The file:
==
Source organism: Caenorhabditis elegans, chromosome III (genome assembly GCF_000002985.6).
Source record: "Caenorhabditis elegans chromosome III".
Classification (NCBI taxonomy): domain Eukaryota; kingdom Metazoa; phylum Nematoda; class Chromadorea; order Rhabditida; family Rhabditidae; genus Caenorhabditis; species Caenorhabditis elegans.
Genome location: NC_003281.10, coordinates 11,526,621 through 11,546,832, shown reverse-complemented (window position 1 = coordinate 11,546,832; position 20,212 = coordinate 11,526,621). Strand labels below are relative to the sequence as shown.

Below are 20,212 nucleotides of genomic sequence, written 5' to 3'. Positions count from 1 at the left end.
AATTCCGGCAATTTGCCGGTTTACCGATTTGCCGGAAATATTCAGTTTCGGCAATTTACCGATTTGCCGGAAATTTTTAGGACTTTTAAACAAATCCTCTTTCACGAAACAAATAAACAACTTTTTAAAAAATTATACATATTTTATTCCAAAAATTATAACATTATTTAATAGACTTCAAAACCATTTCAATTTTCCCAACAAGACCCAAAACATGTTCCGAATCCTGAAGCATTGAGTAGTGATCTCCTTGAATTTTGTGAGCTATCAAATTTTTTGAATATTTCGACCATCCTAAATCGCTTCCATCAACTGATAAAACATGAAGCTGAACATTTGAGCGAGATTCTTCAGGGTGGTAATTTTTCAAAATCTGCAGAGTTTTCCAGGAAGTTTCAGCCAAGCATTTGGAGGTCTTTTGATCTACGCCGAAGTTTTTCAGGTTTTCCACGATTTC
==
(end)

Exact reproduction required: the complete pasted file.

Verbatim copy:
Source organism: Caenorhabditis elegans, chromosome III (genome assembly GCF_000002985.6).
Source record: "Caenorhabditis elegans chromosome III".
Classification (NCBI taxonomy): domain Eukaryota; kingdom Metazoa; phylum Nematoda; class Chromadorea; order Rhabditida; family Rhabditidae; genus Caenorhabditis; species Caenorhabditis elegans.
Genome location: NC_003281.10, coordinates 11,526,621 through 11,546,832, shown reverse-complemented (window position 1 = coordinate 11,546,832; position 20,212 = coordinate 11,526,621). Strand labels below are relative to the sequence as shown.

Below are 20,212 nucleotides of genomic sequence, written 5' to 3'. Positions count from 1 at the left end.
AATTCCGGCAATTTGCCGGTTTACCGATTTGCCGGAAATATTCAGTTTCGGCAATTTACCGATTTGCCGGAAATTTTTAGGACTTTTAAACAAATCCTCTTTCACGAAACAAATAAACAACTTTTTAAAAAATTATACATATTTTATTCCAAAAATTATAACATTATTTAATAGACTTCAAAACCATTTCAATTTTCCCAACAAGACCCAAAACATGTTCCGAATCCTGAAGCATTGAGTAGTGATCTCCTTGAATTTTGTGAGCTATCAAATTTTTTGAATATTTCGACCATCCTAAATCGCTTCCATCAACTGATAAAACATGAAGCTGAACATTTGAGCGAGATTCTTCAGGGTGGTAATTTTTCAAAATCTGCAGAGTTTTCCAGGAAGTTTCAGCCAAGCATTTGGAGGTCTTTTGATCTACGCCGAAGTTTTTCAGGTTTTCCACGATTTC